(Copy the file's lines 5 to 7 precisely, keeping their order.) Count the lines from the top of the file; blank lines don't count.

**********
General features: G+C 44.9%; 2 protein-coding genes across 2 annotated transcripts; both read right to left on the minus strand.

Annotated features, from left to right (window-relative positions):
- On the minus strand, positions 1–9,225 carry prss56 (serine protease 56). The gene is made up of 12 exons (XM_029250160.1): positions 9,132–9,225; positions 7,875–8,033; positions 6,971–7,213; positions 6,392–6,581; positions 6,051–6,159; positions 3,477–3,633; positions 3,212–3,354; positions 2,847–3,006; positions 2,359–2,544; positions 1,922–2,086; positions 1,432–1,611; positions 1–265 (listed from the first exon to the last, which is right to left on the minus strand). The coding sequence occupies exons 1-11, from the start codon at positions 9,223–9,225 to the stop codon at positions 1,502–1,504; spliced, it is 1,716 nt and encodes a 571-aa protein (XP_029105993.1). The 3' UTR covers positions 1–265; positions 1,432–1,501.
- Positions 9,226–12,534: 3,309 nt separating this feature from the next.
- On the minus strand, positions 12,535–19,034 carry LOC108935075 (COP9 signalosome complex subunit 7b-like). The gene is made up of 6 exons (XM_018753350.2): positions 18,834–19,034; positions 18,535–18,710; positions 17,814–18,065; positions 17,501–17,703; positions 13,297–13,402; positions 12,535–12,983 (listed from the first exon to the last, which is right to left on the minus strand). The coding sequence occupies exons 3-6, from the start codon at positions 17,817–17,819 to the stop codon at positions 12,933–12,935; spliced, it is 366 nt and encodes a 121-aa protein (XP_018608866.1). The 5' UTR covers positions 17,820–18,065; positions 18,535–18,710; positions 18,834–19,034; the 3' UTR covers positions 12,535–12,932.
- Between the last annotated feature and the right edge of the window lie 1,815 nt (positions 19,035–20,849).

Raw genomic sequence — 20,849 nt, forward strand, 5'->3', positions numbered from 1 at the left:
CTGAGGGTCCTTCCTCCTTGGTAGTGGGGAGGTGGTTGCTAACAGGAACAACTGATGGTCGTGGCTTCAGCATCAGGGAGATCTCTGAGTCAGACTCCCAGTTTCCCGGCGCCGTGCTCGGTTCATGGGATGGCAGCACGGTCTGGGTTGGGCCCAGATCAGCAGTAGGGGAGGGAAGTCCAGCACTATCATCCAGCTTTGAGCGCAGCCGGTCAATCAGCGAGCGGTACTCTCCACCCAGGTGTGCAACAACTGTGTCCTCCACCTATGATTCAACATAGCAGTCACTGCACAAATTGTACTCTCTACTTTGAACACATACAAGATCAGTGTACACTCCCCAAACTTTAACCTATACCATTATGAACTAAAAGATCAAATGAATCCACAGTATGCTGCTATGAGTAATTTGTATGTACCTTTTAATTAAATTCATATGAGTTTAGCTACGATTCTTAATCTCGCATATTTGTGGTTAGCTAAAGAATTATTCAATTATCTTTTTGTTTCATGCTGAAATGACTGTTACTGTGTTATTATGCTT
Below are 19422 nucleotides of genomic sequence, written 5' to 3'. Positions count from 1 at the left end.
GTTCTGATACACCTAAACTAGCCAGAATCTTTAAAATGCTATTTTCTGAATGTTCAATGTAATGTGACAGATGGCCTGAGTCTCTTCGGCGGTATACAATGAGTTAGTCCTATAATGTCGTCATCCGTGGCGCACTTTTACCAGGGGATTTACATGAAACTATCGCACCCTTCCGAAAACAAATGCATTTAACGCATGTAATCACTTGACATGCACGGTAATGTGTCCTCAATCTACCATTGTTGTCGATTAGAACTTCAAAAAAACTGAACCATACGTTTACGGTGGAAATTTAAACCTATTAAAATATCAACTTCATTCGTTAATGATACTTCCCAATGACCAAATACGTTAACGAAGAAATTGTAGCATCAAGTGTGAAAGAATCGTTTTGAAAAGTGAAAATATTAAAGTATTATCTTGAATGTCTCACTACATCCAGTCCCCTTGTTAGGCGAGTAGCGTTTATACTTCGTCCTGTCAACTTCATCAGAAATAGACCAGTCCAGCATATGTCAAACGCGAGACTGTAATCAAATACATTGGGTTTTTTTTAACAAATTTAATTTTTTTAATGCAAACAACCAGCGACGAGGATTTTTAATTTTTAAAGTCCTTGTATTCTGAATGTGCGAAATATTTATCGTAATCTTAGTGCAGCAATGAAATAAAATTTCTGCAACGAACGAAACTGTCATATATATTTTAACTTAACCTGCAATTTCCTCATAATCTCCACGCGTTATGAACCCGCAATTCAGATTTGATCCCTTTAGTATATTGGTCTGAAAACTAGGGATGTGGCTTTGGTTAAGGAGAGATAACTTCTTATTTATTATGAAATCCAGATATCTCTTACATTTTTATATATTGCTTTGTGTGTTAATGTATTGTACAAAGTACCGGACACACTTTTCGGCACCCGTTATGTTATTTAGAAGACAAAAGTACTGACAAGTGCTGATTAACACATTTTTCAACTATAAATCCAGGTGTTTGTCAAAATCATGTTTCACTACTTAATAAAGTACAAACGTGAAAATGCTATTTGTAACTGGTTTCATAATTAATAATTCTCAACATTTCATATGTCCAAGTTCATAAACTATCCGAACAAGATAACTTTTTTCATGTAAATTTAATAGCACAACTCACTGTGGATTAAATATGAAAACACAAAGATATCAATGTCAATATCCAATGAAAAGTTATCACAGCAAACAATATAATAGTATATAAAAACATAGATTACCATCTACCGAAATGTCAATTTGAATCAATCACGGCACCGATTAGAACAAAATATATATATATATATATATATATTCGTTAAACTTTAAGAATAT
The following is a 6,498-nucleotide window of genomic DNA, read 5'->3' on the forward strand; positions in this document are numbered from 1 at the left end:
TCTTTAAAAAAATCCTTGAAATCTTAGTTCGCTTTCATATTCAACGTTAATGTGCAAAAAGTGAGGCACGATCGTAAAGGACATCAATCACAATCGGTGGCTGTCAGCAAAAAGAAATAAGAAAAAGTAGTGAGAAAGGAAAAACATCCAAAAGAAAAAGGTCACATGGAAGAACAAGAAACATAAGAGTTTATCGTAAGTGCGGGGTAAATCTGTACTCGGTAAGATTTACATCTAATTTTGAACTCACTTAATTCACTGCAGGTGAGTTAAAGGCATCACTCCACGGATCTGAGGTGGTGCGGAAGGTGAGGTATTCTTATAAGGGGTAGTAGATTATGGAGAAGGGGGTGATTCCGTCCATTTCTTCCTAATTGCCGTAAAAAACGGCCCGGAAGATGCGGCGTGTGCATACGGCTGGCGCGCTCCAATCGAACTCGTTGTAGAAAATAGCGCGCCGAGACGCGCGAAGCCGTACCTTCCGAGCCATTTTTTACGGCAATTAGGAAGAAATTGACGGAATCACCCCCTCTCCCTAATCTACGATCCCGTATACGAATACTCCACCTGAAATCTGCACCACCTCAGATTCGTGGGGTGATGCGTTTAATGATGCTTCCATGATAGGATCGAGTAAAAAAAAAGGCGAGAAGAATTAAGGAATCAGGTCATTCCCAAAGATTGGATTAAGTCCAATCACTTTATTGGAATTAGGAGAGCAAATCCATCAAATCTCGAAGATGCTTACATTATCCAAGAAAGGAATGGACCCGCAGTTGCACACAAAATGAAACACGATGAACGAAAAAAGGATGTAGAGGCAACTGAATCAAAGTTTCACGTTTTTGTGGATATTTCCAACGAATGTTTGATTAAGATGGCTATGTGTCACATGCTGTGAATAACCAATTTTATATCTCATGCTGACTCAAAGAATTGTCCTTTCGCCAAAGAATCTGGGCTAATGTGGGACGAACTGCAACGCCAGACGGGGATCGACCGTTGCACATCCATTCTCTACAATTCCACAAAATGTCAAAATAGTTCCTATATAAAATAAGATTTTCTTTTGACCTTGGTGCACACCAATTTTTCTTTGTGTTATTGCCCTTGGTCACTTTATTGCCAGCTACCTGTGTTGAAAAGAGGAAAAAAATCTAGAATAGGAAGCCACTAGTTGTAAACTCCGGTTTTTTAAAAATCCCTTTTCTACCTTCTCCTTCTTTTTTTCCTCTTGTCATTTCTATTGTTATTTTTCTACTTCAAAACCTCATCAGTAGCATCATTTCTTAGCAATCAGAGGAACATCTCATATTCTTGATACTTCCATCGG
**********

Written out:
- On the minus strand, positions 12,535–19,034 carry LOC108935075 (COP9 signalosome complex subunit 7b-like). The gene is made up of 6 exons (XM_018753350.2): positions 18,834–19,034; positions 18,535–18,710; positions 17,814–18,065; positions 17,501–17,703; positions 13,297–13,402; positions 12,535–12,983 (listed from the first exon to the last, which is right to left on the minus strand). The coding sequence occupies exons 3-6, from the start codon at positions 17,817–17,819 to the stop codon at positions 12,933–12,935; spliced, it is 366 nt and encodes a 121-aa protein (XP_018608866.1). The 5' UTR covers positions 17,820–18,065; positions 18,535–18,710; positions 18,834–19,034; the 3' UTR covers positions 12,535–12,932.
- Between the last annotated feature and the right edge of the window lie 1,815 nt (positions 19,035–20,849).

Raw genomic sequence — 20,849 nt, forward strand, 5'->3', positions numbered from 1 at the left: